Or will there always be something the child does not enjoy?
Another question.
What would be the most accurate reproduction of the POV of a person opening their eyes slowly? I noticed that sometimes in cutscenes, there is an almond shaped thing. I feel like that is very inaccurate. :-/
APotato wrote:
Another question.
What would be the most accurate reproduction of the POV of a person opening their eyes slowly? I noticed that sometimes in cutscenes, there is an almond shaped thing. I feel like that is very inaccurate. :-/

This seems to be to be somewhat accurate, if I close my eyes and open them very slowly, I can see that "almond" type shape, but that's if my eyes follow the top eyelid as it moves up. If I try to keep my eyes facing directly straight (facing perpendicular from my face), then it's almost like a slightly curved line opening upwards.

I suck at describing such things hah Razz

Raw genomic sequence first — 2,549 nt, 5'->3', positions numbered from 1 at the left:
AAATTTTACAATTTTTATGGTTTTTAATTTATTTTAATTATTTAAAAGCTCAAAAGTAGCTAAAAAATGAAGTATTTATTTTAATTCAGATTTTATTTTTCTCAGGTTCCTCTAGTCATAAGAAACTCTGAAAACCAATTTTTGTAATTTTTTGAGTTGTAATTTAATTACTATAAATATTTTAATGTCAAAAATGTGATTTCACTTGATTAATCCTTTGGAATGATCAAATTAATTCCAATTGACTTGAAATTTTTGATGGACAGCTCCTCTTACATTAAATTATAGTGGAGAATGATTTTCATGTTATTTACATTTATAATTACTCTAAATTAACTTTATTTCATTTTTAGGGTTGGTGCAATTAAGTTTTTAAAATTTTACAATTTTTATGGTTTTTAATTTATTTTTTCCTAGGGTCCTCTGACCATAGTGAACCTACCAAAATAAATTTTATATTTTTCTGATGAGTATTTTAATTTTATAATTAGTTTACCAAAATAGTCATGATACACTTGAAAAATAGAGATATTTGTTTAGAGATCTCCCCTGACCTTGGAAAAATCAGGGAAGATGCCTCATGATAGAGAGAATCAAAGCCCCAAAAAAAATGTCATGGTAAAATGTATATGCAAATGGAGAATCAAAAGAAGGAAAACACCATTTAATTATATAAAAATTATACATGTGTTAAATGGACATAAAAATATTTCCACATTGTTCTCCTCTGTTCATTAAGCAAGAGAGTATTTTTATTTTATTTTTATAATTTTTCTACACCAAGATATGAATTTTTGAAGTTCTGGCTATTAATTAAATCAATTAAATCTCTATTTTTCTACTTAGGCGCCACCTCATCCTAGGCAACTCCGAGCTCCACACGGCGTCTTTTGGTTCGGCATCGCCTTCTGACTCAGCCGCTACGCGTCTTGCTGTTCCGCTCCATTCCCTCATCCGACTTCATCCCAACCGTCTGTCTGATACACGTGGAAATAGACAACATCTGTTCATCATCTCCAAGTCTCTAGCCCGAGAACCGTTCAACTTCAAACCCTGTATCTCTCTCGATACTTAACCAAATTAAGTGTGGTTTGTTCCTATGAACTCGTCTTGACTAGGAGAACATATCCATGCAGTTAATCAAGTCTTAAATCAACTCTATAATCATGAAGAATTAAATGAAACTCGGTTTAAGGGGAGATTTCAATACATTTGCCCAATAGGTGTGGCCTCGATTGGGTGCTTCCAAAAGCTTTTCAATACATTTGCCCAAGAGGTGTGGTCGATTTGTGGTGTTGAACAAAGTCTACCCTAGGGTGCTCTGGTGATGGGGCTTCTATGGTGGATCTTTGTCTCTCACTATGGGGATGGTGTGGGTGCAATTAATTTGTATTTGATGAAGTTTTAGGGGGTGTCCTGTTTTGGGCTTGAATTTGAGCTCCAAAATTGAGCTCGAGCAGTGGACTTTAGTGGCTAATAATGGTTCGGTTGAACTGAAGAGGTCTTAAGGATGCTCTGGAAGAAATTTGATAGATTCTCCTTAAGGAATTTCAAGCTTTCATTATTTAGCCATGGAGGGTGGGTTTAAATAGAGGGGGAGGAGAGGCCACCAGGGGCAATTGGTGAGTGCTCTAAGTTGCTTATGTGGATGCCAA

Interesting... Thats a good description though, I would try doing it myself but my sister would begin to question my actions.
APotato wrote:
Question:
So the tastiness of food is actually developed when you are young, so as a child,
Citation needed.

I'd buy that foods one eats as a small child are generally taken to be "good", but that's probably about as far as any such connection goes.

APotato wrote:
Why is it that whenever there is a carpet over a wooden floor for a long period of time and the carpet is removed, the floor underneath is slippery like an ice rink
Sounds dubious. Depending on the pad or backing material of the carpet there might be some kind of leaching effect going on. Especially with petrochemical backings, I could see some kind of polishing effect going on with volatile components leaching out of the backing material.
APotato wrote:
Question:
So the tastiness of food is actually developed when you are young, so as a child, depending on what your mother eats, your taste in food develops around that.


Many babies do not like the taste of some baby food, so I am not sure that is true...

Also, my mother liked beets and ate them before I was born, but I do not like them at all and neither do my siblings.